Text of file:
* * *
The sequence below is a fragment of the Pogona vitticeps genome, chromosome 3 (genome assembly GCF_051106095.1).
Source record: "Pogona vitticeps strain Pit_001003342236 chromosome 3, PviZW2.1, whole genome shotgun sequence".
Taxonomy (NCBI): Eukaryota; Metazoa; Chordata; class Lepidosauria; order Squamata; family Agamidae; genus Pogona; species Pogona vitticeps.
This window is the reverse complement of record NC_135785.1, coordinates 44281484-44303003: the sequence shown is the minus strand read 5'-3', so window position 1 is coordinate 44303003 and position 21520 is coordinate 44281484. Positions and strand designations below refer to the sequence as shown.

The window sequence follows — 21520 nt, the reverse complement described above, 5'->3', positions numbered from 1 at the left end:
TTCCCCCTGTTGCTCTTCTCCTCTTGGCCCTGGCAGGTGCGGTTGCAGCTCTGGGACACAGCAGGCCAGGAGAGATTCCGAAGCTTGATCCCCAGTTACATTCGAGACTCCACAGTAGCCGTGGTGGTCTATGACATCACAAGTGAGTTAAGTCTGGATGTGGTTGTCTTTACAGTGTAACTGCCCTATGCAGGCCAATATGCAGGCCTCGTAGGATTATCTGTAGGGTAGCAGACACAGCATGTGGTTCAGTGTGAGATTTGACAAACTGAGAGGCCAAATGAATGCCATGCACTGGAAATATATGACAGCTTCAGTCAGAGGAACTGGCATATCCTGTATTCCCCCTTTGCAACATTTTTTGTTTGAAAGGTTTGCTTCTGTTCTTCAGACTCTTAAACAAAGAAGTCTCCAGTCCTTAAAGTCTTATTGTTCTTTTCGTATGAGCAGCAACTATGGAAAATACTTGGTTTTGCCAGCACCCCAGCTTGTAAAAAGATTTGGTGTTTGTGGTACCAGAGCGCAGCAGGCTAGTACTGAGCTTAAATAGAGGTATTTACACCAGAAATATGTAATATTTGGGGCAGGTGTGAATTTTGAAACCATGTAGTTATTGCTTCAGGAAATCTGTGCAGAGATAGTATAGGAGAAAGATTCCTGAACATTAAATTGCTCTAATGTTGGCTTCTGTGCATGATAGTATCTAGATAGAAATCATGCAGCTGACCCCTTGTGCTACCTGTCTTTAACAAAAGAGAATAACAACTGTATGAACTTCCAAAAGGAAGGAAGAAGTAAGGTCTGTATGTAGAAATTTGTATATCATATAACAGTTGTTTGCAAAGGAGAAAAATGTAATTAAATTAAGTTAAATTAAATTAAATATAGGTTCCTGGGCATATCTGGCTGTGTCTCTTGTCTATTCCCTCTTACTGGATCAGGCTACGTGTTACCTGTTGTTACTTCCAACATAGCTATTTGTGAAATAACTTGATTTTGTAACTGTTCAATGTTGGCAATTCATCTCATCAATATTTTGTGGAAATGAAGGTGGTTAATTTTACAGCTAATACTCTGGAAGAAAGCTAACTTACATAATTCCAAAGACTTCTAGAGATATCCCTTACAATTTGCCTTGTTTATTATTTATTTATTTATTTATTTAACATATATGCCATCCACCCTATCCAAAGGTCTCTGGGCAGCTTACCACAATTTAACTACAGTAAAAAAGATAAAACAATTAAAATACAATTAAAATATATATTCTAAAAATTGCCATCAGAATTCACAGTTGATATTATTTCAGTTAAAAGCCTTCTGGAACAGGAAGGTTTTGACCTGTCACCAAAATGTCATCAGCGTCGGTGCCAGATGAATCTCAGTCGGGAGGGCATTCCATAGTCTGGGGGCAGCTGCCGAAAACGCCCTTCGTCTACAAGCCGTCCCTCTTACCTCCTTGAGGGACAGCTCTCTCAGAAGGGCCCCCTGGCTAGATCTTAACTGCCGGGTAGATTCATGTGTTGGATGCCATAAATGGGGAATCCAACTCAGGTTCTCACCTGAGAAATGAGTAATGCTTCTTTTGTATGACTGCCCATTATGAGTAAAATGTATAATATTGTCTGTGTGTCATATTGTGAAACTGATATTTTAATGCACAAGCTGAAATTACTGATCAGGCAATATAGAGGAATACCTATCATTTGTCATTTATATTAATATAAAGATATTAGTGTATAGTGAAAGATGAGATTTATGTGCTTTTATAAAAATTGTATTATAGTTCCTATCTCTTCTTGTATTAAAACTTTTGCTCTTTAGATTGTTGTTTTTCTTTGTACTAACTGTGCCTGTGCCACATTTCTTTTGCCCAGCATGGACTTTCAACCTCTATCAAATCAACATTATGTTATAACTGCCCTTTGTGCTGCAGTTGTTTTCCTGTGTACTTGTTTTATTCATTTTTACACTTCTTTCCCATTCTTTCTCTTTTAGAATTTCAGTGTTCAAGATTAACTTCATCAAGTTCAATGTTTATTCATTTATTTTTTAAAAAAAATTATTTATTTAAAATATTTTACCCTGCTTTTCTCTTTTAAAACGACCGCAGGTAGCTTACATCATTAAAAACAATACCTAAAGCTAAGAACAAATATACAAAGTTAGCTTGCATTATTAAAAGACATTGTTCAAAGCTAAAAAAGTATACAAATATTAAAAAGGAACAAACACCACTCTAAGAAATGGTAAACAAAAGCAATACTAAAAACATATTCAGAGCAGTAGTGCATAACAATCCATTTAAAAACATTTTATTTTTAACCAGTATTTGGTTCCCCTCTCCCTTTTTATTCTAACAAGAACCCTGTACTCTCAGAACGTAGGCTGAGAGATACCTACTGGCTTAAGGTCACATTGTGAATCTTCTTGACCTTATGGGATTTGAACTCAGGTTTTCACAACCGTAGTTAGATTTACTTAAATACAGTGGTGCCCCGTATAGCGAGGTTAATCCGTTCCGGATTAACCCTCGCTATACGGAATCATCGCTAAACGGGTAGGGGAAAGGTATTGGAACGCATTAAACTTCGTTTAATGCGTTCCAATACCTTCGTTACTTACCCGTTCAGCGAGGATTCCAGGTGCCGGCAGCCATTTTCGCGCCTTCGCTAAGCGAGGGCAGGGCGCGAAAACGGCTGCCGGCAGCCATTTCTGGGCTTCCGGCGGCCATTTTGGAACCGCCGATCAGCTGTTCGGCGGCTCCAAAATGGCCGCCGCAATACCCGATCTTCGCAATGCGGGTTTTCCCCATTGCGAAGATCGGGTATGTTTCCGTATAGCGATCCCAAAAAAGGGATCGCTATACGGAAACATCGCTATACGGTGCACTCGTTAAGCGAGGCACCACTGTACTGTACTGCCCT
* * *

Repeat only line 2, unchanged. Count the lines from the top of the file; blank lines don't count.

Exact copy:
Source record: "Pogona vitticeps strain Pit_001003342236 chromosome 3, PviZW2.1, whole genome shotgun sequence".